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The Daily Wildcat

The Daily Wildcat


    Battle lines in ‘war on Christmas’ poorly drawn

    There are many things in this world worthy of being fought over. But Christmas is not one of them.

    Ideologues on both sides of the political fence have taken up arms in a “”war on Christmas,”” furthering a conflict which promises to provide continued stupidity for us all. But like a wrecked car – or, if you prefer, a demolished Christmas sled on the side of the road, you can’t help but slow down and watch in morbid fascination as you drive by.

    First of all, let’s get one thing straight. Either Christmas has a great deal to do with Christianity or it doesn’t.

    Christmas may be a sacred Christian holiday that exists solely to glorify the birth of Jesus Christ; in that case, it seems like people who aren’t Christians, and who therefore do not celebrate Christmas, have some right to be a little weirded out when someone wishes them a Merry Christmas, just as non-Jews have a right to be a little weirded out when someone wishes them a Happy Chanukah, and so on.

    On the other hand, maybe it’s a holiday that has basically nothing to do with Christianity except that a number of people have arbitrarily decided to celebrate the birth of Jesus Christ at this time, a tradition which is so pervasive that is has even seeped its way into the name of the season. In all other respects, Christmas is mostly a traditional Western holiday that has become completely secularized and commercialized over the years. Of course, since Christmas is secular, no one has any real right to be offended by its celebration.

    That the latter description of Christmas is the correct one should be obvious to anyone who studies the history of the holiday season. Celebrations near the start of winter originated in pagan societies long before Christianity. More importantly, pretty much every Biblical scholar agrees that the Gospels do not suggest that Christ was born in December.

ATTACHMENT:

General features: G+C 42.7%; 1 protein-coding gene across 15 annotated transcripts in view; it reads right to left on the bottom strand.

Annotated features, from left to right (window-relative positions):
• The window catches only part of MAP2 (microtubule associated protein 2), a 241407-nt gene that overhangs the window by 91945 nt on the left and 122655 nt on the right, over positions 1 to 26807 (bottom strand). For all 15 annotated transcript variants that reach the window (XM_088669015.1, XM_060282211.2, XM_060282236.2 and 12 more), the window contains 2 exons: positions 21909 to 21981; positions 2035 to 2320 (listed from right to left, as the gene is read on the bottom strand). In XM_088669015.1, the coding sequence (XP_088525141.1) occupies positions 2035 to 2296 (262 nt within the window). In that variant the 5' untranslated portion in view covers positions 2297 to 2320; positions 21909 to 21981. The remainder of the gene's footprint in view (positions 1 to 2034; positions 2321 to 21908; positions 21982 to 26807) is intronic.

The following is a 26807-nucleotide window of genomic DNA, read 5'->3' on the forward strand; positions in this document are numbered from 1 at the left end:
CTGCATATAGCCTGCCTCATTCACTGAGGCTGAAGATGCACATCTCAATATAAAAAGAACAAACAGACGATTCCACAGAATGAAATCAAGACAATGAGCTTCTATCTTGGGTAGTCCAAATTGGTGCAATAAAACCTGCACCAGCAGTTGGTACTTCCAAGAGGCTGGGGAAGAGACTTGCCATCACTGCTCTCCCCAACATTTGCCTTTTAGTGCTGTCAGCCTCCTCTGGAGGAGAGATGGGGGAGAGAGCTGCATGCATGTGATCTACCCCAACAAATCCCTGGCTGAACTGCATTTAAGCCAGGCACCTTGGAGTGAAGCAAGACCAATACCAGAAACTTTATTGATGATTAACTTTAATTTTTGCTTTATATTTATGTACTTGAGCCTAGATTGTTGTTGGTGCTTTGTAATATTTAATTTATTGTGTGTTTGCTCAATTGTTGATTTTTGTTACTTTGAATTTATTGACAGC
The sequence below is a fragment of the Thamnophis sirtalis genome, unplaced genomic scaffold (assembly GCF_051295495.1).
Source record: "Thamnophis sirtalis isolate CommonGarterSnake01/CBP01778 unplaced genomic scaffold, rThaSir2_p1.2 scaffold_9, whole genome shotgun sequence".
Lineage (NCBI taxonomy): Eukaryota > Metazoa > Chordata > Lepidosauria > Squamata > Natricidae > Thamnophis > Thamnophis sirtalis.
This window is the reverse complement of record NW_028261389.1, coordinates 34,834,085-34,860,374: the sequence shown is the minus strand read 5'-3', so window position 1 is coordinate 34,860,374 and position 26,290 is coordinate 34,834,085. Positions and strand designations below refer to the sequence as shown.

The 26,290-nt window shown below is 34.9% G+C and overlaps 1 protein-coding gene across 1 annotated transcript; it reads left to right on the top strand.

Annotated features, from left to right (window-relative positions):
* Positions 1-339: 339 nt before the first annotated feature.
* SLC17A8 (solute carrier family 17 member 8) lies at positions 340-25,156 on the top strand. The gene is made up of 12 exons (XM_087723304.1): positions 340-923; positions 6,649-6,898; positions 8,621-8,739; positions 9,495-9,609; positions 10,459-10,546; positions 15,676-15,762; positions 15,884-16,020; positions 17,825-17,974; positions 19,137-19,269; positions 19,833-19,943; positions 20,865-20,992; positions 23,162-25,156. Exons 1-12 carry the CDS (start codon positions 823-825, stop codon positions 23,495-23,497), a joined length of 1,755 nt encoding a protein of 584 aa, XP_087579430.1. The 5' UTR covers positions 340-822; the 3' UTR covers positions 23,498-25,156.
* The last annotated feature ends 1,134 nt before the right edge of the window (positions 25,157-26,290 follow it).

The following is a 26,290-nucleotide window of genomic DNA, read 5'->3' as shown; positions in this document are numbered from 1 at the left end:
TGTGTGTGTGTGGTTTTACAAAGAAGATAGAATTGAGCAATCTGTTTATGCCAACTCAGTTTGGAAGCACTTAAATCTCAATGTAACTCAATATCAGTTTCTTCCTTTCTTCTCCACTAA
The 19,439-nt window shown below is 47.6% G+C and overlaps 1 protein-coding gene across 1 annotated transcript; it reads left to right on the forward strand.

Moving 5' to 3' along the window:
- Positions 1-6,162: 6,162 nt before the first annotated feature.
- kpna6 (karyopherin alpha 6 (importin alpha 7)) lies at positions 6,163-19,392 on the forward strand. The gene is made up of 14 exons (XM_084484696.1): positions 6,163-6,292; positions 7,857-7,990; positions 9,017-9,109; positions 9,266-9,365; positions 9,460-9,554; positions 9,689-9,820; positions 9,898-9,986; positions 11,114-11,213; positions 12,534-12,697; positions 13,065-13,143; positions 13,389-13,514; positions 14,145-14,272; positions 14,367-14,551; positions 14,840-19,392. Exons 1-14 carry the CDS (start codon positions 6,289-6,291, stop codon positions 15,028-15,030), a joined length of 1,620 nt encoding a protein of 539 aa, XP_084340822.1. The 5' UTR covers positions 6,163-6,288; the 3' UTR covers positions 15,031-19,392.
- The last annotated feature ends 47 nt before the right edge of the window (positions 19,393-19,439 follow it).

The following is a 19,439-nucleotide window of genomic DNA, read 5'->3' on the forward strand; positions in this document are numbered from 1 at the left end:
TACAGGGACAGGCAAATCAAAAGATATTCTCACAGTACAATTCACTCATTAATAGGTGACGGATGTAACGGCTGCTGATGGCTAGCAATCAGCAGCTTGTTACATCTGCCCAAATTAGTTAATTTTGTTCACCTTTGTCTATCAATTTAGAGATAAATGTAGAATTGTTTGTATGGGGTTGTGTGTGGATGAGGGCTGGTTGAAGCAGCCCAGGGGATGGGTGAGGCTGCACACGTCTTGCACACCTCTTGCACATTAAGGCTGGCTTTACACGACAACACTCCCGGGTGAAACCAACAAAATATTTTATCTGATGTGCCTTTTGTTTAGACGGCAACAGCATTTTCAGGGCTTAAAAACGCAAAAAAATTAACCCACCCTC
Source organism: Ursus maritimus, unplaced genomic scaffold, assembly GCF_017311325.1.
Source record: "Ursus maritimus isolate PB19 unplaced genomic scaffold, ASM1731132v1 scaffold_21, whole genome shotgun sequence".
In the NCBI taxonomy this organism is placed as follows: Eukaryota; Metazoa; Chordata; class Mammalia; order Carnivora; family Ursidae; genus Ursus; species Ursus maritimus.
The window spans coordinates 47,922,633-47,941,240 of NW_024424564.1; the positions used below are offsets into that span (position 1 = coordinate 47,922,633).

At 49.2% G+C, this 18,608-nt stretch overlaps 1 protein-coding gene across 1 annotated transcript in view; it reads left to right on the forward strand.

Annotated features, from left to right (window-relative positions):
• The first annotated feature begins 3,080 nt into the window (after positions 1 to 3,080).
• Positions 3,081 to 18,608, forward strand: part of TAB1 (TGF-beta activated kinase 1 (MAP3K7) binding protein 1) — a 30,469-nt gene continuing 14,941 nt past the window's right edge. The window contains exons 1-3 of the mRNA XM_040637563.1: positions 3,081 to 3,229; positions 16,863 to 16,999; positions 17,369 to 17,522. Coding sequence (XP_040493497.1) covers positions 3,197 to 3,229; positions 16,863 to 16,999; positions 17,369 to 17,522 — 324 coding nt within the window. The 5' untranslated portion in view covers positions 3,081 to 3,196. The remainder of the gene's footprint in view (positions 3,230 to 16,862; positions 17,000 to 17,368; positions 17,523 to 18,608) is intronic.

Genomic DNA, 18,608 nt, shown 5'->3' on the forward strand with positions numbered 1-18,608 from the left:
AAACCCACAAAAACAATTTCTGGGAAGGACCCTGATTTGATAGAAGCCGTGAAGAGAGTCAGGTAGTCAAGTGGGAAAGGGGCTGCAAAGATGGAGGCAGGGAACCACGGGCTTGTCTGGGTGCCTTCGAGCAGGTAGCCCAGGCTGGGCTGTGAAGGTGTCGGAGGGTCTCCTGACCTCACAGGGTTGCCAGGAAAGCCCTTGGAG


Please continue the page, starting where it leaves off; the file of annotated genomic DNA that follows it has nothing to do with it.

Jesus simply is not the reason for the season; some might argue that Jesus is a reason not to have the season at all. The Bible gives no warrant for the existence of any kind of Christmas celebration, much less one so commercial. At various times, religious leaders have even condemned Christmas celebrations and the hedonism and materialism associated with them.

    But that’s nitpicking. What is truly exciting about the war on Christmas is how haphazardly the battle lines have been drawn. Both of these above descriptions of Christmas are at least consistent, but they don’t reflect the views held by combatants in the war.

    Instead, defenders of Christmas argue that Christmas really is a Christian holiday, but no one has any right to be offended by it anyway, since this is a Christian nation and non-Christians should just suck it up and deal with it (which is patently false). Aggressors in the war seem to blindly accept that Christmas is a Christian holiday (which it isn’t) and, therefore, any attempt by the government or individuals to recognize Christmas is a civil rights issue, including benign holiday wishes or fir trees on city hall lawns.

    Since I’m part of a growing minority – a liberal atheist who celebrates Christmas with his family anyway and who is shocked at all the false leftist outrage about Christmas – I’ll pick on the liberals for a second.

    It is difficult to see how Christmas trees, mistletoe and other pieces of hijacked Germanic folklore could possibly have anything to do with Christianity. Perhaps the most notorious example of this is Santa Claus, the bearded philanthropist who might originally have been inspired by St. Nicholas, but who picked up a smattering of features from Odin, the Allfather of Norse mythology, before entering the commercial mainstream in the 19th and 20th centuries. We all know this, so why do we keep getting pissed off about it?

    Christmas attackers would do well to waste less time attacking phony symbols of religiosity in lieu of exposing real religious hypocrisy and attempts by the religious right to commandeer the government. In a free society, Thomas Jefferson’s “”wall of separation between church and state”” is critical, but innocent Christmas celebrations don’t breach this wall.

    This is because yule logs, candy canes and tree ornaments aren’t Christian symbols any more than fruitcakes, gift wrap or the gifts themselves are. They’re parts of our shared American cultural heritage. Even nativity scenes, which depict a pleasant little story that just happens to have religious significance for some people, have been successfully neutered by hundreds upon hundreds of Christmas specials, holiday songs and advent calendars.

    As the holiday season looms large, I’ll continue to relish in buying large quantities of cheap plastic crap, listening to overwrought Christmas songs and eating tacky Christmas foods. (Seriously. We all act like we hate it, but everyone loves it.) I’ll wish my Jewish friends a happy Chanukah, my Canadian friends a happy Boxing Day and everyone else a merry Christmas because that’s the name of the holiday I celebrate. It’ll offend people on both sides of the fence – but would I really have it any other way?

    – Taylor Kessinger is a senior majoring in ecology and evolutionary biology, math and physics. He can be reached at

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